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An Assessment of the Strategies for Sustaining Self Help Group Projects in Paikoro Area Niger State, Nigeria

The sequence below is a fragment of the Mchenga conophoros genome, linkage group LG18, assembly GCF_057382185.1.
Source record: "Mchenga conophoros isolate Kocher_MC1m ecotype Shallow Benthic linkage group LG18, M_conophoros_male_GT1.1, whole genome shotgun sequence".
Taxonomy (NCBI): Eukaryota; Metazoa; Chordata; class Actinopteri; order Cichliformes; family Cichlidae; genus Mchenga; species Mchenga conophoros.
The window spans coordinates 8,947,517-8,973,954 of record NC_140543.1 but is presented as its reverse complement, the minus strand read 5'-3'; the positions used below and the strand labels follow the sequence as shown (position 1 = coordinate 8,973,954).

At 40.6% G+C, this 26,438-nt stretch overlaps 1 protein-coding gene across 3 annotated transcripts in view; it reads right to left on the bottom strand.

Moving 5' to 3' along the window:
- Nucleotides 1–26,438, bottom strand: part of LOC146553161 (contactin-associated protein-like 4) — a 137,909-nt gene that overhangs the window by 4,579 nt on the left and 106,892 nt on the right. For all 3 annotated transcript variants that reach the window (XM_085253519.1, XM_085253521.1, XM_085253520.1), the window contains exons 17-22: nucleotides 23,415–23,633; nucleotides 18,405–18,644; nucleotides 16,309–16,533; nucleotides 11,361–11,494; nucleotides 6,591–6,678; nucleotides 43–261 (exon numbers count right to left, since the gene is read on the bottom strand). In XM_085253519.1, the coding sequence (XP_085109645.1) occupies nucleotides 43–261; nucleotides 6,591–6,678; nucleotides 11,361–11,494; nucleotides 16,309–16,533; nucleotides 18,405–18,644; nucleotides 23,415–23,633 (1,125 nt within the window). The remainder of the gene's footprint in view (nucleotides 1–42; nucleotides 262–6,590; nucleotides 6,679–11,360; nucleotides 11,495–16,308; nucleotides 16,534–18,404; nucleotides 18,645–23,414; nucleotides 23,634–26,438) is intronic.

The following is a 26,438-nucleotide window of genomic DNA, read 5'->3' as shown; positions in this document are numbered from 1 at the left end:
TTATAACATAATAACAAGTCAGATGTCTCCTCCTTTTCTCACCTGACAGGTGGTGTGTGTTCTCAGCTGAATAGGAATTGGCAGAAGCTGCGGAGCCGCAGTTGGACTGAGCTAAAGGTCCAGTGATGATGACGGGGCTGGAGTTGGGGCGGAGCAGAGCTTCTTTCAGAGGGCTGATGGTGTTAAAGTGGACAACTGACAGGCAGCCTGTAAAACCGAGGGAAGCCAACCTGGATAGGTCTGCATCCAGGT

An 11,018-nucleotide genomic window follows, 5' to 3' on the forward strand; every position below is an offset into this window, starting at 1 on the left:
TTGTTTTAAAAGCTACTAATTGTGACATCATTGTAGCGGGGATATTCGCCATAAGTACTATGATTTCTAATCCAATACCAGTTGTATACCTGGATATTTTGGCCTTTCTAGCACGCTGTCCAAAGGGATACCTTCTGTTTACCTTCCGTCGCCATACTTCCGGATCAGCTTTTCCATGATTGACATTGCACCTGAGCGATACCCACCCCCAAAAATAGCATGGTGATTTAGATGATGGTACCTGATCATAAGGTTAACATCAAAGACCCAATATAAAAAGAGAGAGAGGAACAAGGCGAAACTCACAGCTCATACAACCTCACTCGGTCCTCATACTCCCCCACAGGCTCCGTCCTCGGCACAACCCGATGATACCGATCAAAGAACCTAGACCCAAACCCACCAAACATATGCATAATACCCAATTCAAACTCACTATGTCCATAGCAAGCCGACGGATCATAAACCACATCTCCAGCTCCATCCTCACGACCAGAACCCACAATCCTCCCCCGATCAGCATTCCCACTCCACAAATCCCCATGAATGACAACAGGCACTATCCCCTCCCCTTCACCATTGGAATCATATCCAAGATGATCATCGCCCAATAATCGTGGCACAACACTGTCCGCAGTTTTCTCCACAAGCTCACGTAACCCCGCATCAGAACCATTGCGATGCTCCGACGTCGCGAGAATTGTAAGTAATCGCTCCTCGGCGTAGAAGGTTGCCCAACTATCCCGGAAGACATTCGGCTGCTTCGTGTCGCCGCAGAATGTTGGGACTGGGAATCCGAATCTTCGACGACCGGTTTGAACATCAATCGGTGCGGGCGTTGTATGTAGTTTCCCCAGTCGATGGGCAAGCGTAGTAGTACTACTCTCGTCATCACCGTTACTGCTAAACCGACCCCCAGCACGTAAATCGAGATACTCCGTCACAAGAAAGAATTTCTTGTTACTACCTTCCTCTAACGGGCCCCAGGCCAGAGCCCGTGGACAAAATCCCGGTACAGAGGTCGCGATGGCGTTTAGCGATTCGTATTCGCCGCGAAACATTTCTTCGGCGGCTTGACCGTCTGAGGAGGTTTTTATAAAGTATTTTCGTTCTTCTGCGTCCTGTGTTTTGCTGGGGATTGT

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  Journal of Economics and Sustainable Development www.iiste.org ISSN 2222-17 ! aper# ISSN 2222-2$%% !&nline# 'ol.%( No.1)( 21* 2* An Assessment of the Strategies for Sustaining Self Help Group Projects in Paikoro Area Niger State, Nigeria Danladi( +. , Department of eograp/ 0madu ello niversit/ 3aria-Nigeria E-mail4 l/diadanladi5gmail.com 0DE6I+0( J. &.  ! 8D# Senior +ecturer !9orresponding 0utor# Department of eograp/ 0madu ello niversit/ 3aria-Nigeria E-mail4 olufila%:5gmail.com Abstract Self-elp groups !S8s# ave been seriousl/ viewed in recent times as one of te potent instruments for socio-economic development in rural communities aving reali;ed tat governments cannot provide all te necessities of life for te teeming population in te countr/. It is in tis regard tat rural people evolved tis strateg/ as a means to overcome deprivation and neglect. <e stud/ aimed at assessing various pro=ects e>ecuted b/ self elp groups in ai?oro local government area of Niger State( Nigeria. <is stud/ used field surve/( and focus group discussion. It adopted a s/stematic sampling to select @% self elp groups and purposive sampling tecniAue to select * group leaders to ma?e 1* samples on te one and( @1) samples were generated among te members of te communities troug cluster sampling witin te neigbouroods to select ?e/ informants in wards were self-elp group pro=ects ave been e>ecuted. <e stud/ adopted descriptive statistics suc as mean( freAuenc/( averages and percentages to anal/se te data. <e stud/ identified 1% self-elp groups witin five districts ai?o aving @7!@%.2B# as te igest and Isau as te lowest wit 1@!12.@B#. ro=ects include roads( clinic(  boreoles( electrification( s?ill acAuisition centres( scools( and communit/ toilets. Cit resource mobili;ation( some %2!@7.2B# are donated b/ members( @*!2*.@B# from sta?eolders( @$!27.1# troug launcing of funds( and 1@!:.@B# from various levies. egarding sustainabilit/ of group pro=ects( ma=orit/ 11$!$*.@B# opined tat involvement of communit/ members would elp to maintain te pro=ects and some :!).*# admitted tat  provision of adeAuate securit/ was necessar/. It is recommended tat active communit/ participation in self elp  pro=ects sould be encouraged since te people treat suc pro=ects as teir own. 0lso( distributive =ustice sould  be paramount to location of pro=ects suc tat tere sould be no discrimination eiter b/ tribe( religion or  political affiliation. oreover( government sould give grants and tecnical assistance to communities tat embar? upon laudable self-elp pro=ects. Keywords 4 District Self 8elp roup ro=ect Sustenance ! ntroduction <e notion of self-elp groups !S8# as been seriousl/ viewed as a means of developing local communities in view of te incapacitation of te government to provide all te necessities of life for te increasing population. adoli/a !2$# remar?ed tat self elp group is an instrument for economic empowerment. It is essentiall/ a small voluntar/ association of poor people( preferabl/ from te same socio-economic bac?ground tat comes togeter for te purpose of solving teir common problems troug self-elp. alar !2:# viewed it as small groups of people facing similar problems( elping eac oter to solve teir problems wit a reasonable level of education but elping local persons b/ ta?ing te lead in mobili;ing tem. aul !211# described S8s as groups of rural poor comprising of marginali;ed farmers( landless agricultural labourers( rural artisans( women fol? and oter micro-entrepreneurs wo organi;e temselves for socio-economic development b/ raising initial capital supplemented in some cases b/ funds from non-governmental organi;ations !N&s# as seed mone/ for issuing small emergenc/ loans eiter for consumption( production purposes( or lin?ing up wit ban?s usuall/ wit te elp of N&s. +awal !2# viewed S8s as farmers and entrepreneurs wo voluntaril/ organi;ed temselves and wo utili;ed teir own resources to underta?e social and economic activities in order to address teir common needs.   <e understanding tat government does not ave te resources to provide for all teir needs is te driving force towards tis move wic as been successful and as led to te growt of suc communities !0li( 2)F 0/uba( 2)F aul( 211#. <erefore( S8s e>ist for development purpose( particularl/ in te rural areas not onl/ in Nigeria but also in te developing countries. <ere are socio-economic benefits attaced to suc groups in tat te/ enable rural people to accumulate savings and access credit wic ban?s are increasingl/ willing to lend !Cilson( 22#. oreover( it as been discovered tat suc groups troug teir activities assist in boosting liAuidit/ positions of te ban?s( wic are participating in te programme troug mobili;ation. Self elp groups ave made a lasting impact on te lives of people particularl/ in te rural areas and as improved te Aualit/ of lives of man/ and tere is an increase in teir consumption e>penditure !+awal !2#. esides( it as  Journal of Economics and Sustainable Development www.iiste.org ISSN 2222-17 ! aper# ISSN 2222-2$%% !&nline# 'ol.%( No.1)( 21* 2%  been observed tat te self-elp groups ave created better understanding between te members of different religious groups as te members belong to different religions !aon?ar( 2*#. 6urter still( !Gatibi and Indira( 211# observed tat S8s toda/ pla/ed a vital role in povert/ alleviation troug empowerment. ost communities in Nigeria including ai?oro local government area( Niger State ave awa?ened to see? wa/s to satisf/ teir own needs b/ embar?ing upon self elp pro=ects. #! $ecent Studies in Self%Help &e'elopment  Nigeria is one of te developing countries tat involved in communit/ development troug self-elp groups !S8s#. <e Auest for better life as led man see?ing for wa/s to satisf/ is needs in te societ/. <e National Development lan !Nigeria( 1:7%-1:$# stated tat until recentl/( communit/ development activities fell e>clusivel/ witin te purview of te local autorities. ut te state governments ave ta?en active interest in tese activities in te reali;ation tat communit/ development provides a practical means of grass-root  participation in te development process. 0ri/o !1::1# asserted tat rural development as been placed on top of te agenda in NigeriaHs national development drive. <e upsurge of interest in rural development can be attributed to a number of events wic ad teir srcin in te colonial eritage and te unanticipated oil boom of te seventies. It sows tat te government is willing to bac? up communit/ development in Nigeria. <e period between 1:7@ and 27 mar?ed a watersed in rural development efforts in Nigeria. It witnessed deliberate government efforts at mobili;ing te people for rural development. 0 number of tas? forces and bodies were set up to oversee( organi;e and to direct partnersip wit te people on self-elp activities and it includes4 Directorate of 6ood( oads and ural infrastructure !D6I#( ural Electrification ScemesF 9redit Scemes to small olders troug various speciali;ed institutions suc as eoples an?( 0gricultural and 9ooperative Development an?( 9ommunit/ icro-finance an?s( 6amil/ Economic 0dvancement rogramme !6E0 # and National overt/ Eradication rogramme !N0 E #. 0?pomuvie( !21# remar?ed tat te various state governments ad also articulated blueprints on rural development b/ adopting te integrated rural development strateg/ as a strategic option to carr/ development to te people at te grassroot. E?ong !2@# viewed communit/ participation as ta?ing part in communit/ meetings and decision ma?ing for te planning and implementations of programs( and ma?ing financial contributions towards communit/ development pro=ects. <ango !2:# remar?ed tat ever/ communit/ as a traditional structure to ensure te participation of inabitants in pro=ects and programmes tat ave positive effects on te life of te ma=orit/. <e pro=ects are identified( planned( e>ecuted and managed b/ te communit/ temselves outlive tose imposed b/ a benefactor wit little or no communit/ participation. 6urtermore( some development programmes often include participator/ measures in pro=ect design. 0n e>ample of successful communit/ participation is in communit/ pro=ects in India wic were selected based on communit/ priorities and implemented wit significant local contributions of labour( materials and sometimes capital. <is effort strengtens( empowers te members and ensures te maintenance of pro=ects. eid !2# igligted tree forms of participation. 6irst( te beneficiar/ sould be involved in te  planning and implementation of e>ternall/ initiated pro=ects. Second( te e>ternal elp tat will strengtens or creates local organi;ations but witout reference to a particular pro=ect. <ird( te e>istence of spontaneous activities of local organi;ations tat as not gained assistance from outside assistance. eid !2# identified some strategies tat can be used to bring communit/ members into a pro=ect and in a meaningful wa/ so tat te/ will continue to be involved in it. 6or instance( saring pro=ect cost tat entails participants to raise funds or labour in te process of pro=ect implementation. 0lso( beneficiar/ can old consultation during pro=ect planning and management of pro=ect implementation and operation. oreover( te strateg/ can ta?e te form of building  beneficiar/ capacit/4 eiter troug ensuring tat participants are activel/ involved in pro=ect planning and implementation or troug formal or informal training and consciousness-raising activities. 8arrison !2# noted tat communit/ participation is an important component of communit/ development and reflects a bottom-up approac to problem solving and tat troug citi;en participation( a  broad cross-section of te communit/ is encouraged to identif/ and articulate teir own goals( design teir own metods of cange( and pool teir resources in te problem-solving process. <e involvement of appropriate sta?eolders in development pro=ects is important as well as planning( and implementation of public programmes tat can impact positivel/ on te life of rural communities. It is troug participation of te local people in decision ma?ing and implementation activities( te/ elp pro=ect officials identif/ needs( strategies to meet tose needs( and necessar/ resources reAuired to implement te various strategies. oreover( information dissemination is critical in tat te promoter sould provide sufficient relevant information about te pro=ect suc as te benefits of te pro=ects( te costs of implementation( te potential for financing and implementation( and possible ris? involved in suc pro=ects. <ere sould be a two-wa/ flow of information between te  promoters and te public.   Idode !2*# observed tat te scope of operation of self elp groups sould include te building of  Journal of Economics and Sustainable Development www.iiste.org ISSN 2222-17 ! aper# ISSN 2222-2$%% !&nline# 'ol.%( No.1)( 21* 2) scools and mar?et stalls. ro=ects suc as pipe-borne water( road construction( dispensaries( cottage and ospitals were usuall/ e>empted. 6urtermore( eAuipment used were simple tools suc as oes( cutlasses( diggers and sovels. <e construction of buildings did not follow an/ standard measurements as te people used teir imagination to plan and construct suc pro=ects. 0t tis stage( tere was little or no government involvement as te planning and e>ecution of tese self-elp pro=ects was te sole responsibilit/ of te people. 0?pomuvie !21# noted tat were te government was involved at all( was for te purposes of ta?ing over completed pro=ects for operation or maintenance. ut were neiter te state government nor te local government councils were interested in suc pro=ect( te missionaries used to ta?e carge. &gundipe !2@# ad remar?ed tat te idea of co-operation towards communit/ development is a ver/ common and age long penomenon. overnment in developing nations are aware of tis but gave attention to it later tan e>pected. 0vailable data revealed tat : of te 12 States in Nigeria in 1:7) e>pended N2( %71(2): on communit/ development programmes in te second national development plan. 0noter : States allocated  N1)( ):1( on similar pro=ects during te tird national development plan. In 2( &/o State government alone devoted N1)( 1)2( for communit/ development programmes. 0vailable data from So?oto State revealed tat between 1::1 and 1::)( te government designed $ programmes for communit/ development activities and increased budgetar/ allocation for suc from N*%(  in 1::1 to N2.% million in 1::). 0lso( te federal government designed different programmes tat focused on rural and communit/ development in te past few decades wic include &peration 6eed te Nation !1:7$#( 9ommunit/ an?s !1::#( and etter +ife for ural Comen !1::1#. <e 6ederal overnment e>pended a total sum of *).*$) million on communit/ development witin 1::K2. &ut of tis( mone/ e>pended to construct multi-purpose centers in various communities all over te countr/ ad te largest sare of @.): million. <e federal allocation to communit/ development was as low as 2( in 1::( but rose to 2@. million in 2 !&gundipe( 2@#. <is implies tat government recogni;ed te significance of rural development troug communal efforts. (! )ethodology 3.1 Reconnaissance Survey 0 reconnaissance surve/ was carried out in te stud/ area. <e idea of te visit was to familiari;e wit te activities of te self elp groups. 0lso( discussions were eld wit individuals in te groups suc as te leaders and communit/ members. Self-elp pro=ects suc as roads( culverts( scools( ospitals( mar?ets( dispensaries( cinema viewing centres( grave/ards( mosAue( farms( poultr/( and orpanage omes were seen on ground. 3.2 Data Selection <e t/pes of data tat are reAuired to acieve te set ob=ectives are4-   i.   Socio-economic caracteristics of te respondents e.g. gender( age-group( marital status( educational level( occupation ii.   </pes of self elp group pro=ects e>ecuted( were te/ are located( and teir goals and present condition !functionalit/# iii.   esources used( teir sources and ow te/ were mobili;ed iv.   ro=ect management st/les for operation( maintenance( repairs( sourcing of operational and maintenance fund v.   Strategies for te continued survival of te pro=ects 3.3 Sources of Data <e primar/ sources were Auestionnaire surve/( in-dept oral interviews( focus group discussion( and field observation. <e Auestionnaire surve/ was in two parts. <e first part concerned te leaders of te self-elp groups and te following issues were addressed4 !a# main duties of te groups( !b# ow te/ supervise pro=ects( !c# number of pro=ects te/ ave andled( !d# ow te/ mobili;e group members( !e# sources of finance( !f# teir strategies to improve te performance of te self elp groups and sustain te pro=ects. <e second part of te Auestionnaire surve/ assessed te opinion of te communit/4 !a# teir contributions to te pro=ect and !b# sougt to determine teir assessment of te effectiveness of te pro=ect in developing te area. <e secondar/ sources consulted were official ga;ettes from te local government( boo?s( =ournals( conference papers( maga;ines( newspapers( tesis( documents and materials from websites.  3.4 Sample Size and Sampling Techniques ai?oro +ocal overnment 0rea consists of five districts( namel/( ai?o( Gaffin-?oro( Gwa?uti( 0dunu( and Isau. 0 reconnaissance surve/ revealed tat tere are 1% self-elp groups !S8s# in te stud/ area. 0 multi-stage sampling procedure was adopted in order to select te respondents for te Auestionnaire surve/. 6irst( a s/stematic sampling tecniAue was used were te selection of ever/ tird S8 from te provisional list of te total S8 was done. <is amounted to @% S8s. <is sample was distributed proportionatel/ among te districts. In te second stage( four ?e/ e>ecutive leaders of eac group( namel/( te resident( Secretar/( 6inancial secretar/ and te <reasurer were purposivel/ selected to collect information on ow te pro=ects e>ecuted( sources of funds( management and maintenance and te sustainabilit/ of te self-elp group pro=ects  Journal of Economics and Sustainable Development www.iiste.org ISSN 2222-17 ! aper# ISSN 2222-2$%% !&nline# 'ol.%( No.1)( 21* 27 can onl/ be gotten from te self-elp group leaders .<is /ielded a total of 1* leaders of te @% S8s sampled for Auestionnaire surve/. 6or te second set of respondents( tat is( te members of te communit/( te Grei=cie and organs !1:7# tecniAue was adopted. <is metod stated tat a population si;e of between 7%( and :::(::: will be adeAuatel/ represented b/ a sample of @$2. <erefore( for te population of te districts wic is 1$$(2@ a total of @$2 respondents were selected for te Auestionnaire surve/ but @1) samples were available for te stud/. 0 cluster sampling metod was used to select ?e/ informants. <is involved identif/ing neigboroods were S8  pro=ects ave been e>ecuted and selecting ?e/ informants witin eac neigborood for Auestionnaire administration. <e number of ?e/ informants selected for interview in te neigborood varied according to te number of different pro=ects alread/ e>ecuted in eac area. 3. !ethods of Data nalysis <e data collected were anal/;ed b/ coding and entering te data from te completed Auestionnaire into computer. Descriptive statistical tecniAues of te statistical pac?age for social sciences !S SS# computer  programme were ten used to summari;e all data collected using te mean( percentages( freAuencies and tables. *! $esults and &iscussion 4.1 Socio#economic $haracteristics of the Respondents <able 1 presents te traits of te respondents in te stud/ area. It sows tat !%%.1B# members of te communit/ were males and onl/ !@$.:B# were females wit onl/ !).B# no response. <e low percentage of females migt  be attributed to te fact tat men are more sensitive to developmental issues tan women and so were read/ to  provide information needed( toug te ?e/ informants were te target( in wic most of tem are male. egarding te leaders it sows tat !)7.1B# participated in te stud/ were males and onl/ !@2.1B# were females wit onl/ !.7B# no response. <is indicates tat a large proportion of te leadersip of te self-elp groups are more of males tan females wo appened to be te leaders of eac group. It is obvious tat men are more concerned and involved in te development of teir communit/ tan te women. <oug te peoples culture also affects te womens participation in pro=ect e>ecution as in connection wit teir religion( women are mostl/ indoors e>cept wen situation necessitates tem to come out. <e age distribution of respondents varied. <able 1 sows tat wile !:.%B# of te communit/ members were below te age of 2 /ears( over !7%.B# of tem were 2-2: !%*.7B # /ears. Some of te respondents were witin age-group of @-@: !2.)B#. &nl/ !1%.2B# respondents were over * /ears. <is means tat te ?e/ informants are of /oung and mature adults wo sould be familiar wit self-elp pro=ects in te stud/ area.   <e self-elp group officials sampled also varies in age. a=orit/ of te leaders sampled are witin te /oung and mature adult age categories. <is implies tat te/ are energetic and active individuals. &n marital status( tere are fewer people wo ave never married amongst te S8 leaders sampled !1%.7B# tan amongst te communit/ members in general !1$.B#. 6ewer married people are to be found among te sampled communit/ members in general !)@.:B# tan among te S8 leaders sampled !$.7B#. 0lso( tere are more divorced persons among te communit/ members sampled !7.B# tan among te S8 leaders sampled !1.*B#.  No widow among te S8 leaders sampled( but !1.1B# among te communit/ members sampled. <e general  picture ere is tat people marr/ ver/ earl/ in te stud/ area. <is ma/ not be unconnected wit te fact tat farming is teir main wor? and te/ ardl/ furter teir scool education( wic could lead to dela/ed marriage. <able 1 presented level of education of te respondents and about !@:.:B# attended secondar/ scool and !2*.1B# possessed primar/ education. <is anal/sis elps to e>plain te low level of education of most of te respondents in te communit/. It is observed tat te general level of education of te people as profound influence on teir perception of self-elp group activities in te stud/ area. egarding occupation of te members of te communit/( ma=orit/ !)%.2B# of te respondents are farmers wic e>plain te ig number of respondents tat ad onl/ primar/ education and secondar/ onl/. 0bout !@.7B# are civil servants wile some !*.1B# are traders. 0lso( It sows tat about !**.@B# of te leaders are farmers wic e>plain te ig number of respondents tat ad onl/ primar/ education and secondar/ onl/. 0bout !27.:B# are civil servants wile !2).*B# wo appened to traders.